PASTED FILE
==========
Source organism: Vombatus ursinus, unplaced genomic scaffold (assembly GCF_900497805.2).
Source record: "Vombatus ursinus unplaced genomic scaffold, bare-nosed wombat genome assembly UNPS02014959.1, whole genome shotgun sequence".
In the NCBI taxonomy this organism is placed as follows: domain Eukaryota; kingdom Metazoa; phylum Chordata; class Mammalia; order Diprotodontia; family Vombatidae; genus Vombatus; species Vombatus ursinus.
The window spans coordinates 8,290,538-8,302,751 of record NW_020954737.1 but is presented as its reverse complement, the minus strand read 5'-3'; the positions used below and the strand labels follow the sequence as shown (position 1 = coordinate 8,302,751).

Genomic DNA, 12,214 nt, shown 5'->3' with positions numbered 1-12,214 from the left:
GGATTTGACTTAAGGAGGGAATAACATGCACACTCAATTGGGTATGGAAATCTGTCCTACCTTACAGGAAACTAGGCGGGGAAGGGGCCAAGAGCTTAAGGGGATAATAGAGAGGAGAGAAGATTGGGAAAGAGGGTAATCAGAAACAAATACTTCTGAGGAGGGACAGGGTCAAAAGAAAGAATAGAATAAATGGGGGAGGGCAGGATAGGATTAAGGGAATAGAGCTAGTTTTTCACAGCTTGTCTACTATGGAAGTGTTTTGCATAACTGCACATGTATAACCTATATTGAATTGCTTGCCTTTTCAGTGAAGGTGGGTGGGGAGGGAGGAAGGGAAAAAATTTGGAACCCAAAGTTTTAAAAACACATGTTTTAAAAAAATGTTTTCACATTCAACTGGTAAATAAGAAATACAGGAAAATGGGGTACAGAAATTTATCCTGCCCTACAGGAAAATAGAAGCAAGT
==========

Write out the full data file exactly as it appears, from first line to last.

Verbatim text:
Source organism: Vombatus ursinus, unplaced genomic scaffold (assembly GCF_900497805.2).
Source record: "Vombatus ursinus unplaced genomic scaffold, bare-nosed wombat genome assembly UNPS02014959.1, whole genome shotgun sequence".
In the NCBI taxonomy this organism is placed as follows: domain Eukaryota; kingdom Metazoa; phylum Chordata; class Mammalia; order Diprotodontia; family Vombatidae; genus Vombatus; species Vombatus ursinus.
The window spans coordinates 8,290,538-8,302,751 of record NW_020954737.1 but is presented as its reverse complement, the minus strand read 5'-3'; the positions used below and the strand labels follow the sequence as shown (position 1 = coordinate 8,302,751).

Genomic DNA, 12,214 nt, shown 5'->3' with positions numbered 1-12,214 from the left:
GGATTTGACTTAAGGAGGGAATAACATGCACACTCAATTGGGTATGGAAATCTGTCCTACCTTACAGGAAACTAGGCGGGGAAGGGGCCAAGAGCTTAAGGGGATAATAGAGAGGAGAGAAGATTGGGAAAGAGGGTAATCAGAAACAAATACTTCTGAGGAGGGACAGGGTCAAAAGAAAGAATAGAATAAATGGGGGAGGGCAGGATAGGATTAAGGGAATAGAGCTAGTTTTTCACAGCTTGTCTACTATGGAAGTGTTTTGCATAACTGCACATGTATAACCTATATTGAATTGCTTGCCTTTTCAGTGAAGGTGGGTGGGGAGGGAGGAAGGGAAAAAATTTGGAACCCAAAGTTTTAAAAACACATGTTTTAAAAAAATGTTTTCACATTCAACTGGTAAATAAGAAATACAGGAAAATGGGGTACAGAAATTTATCCTGCCCTACAGGAAAATAGAAGCAAGT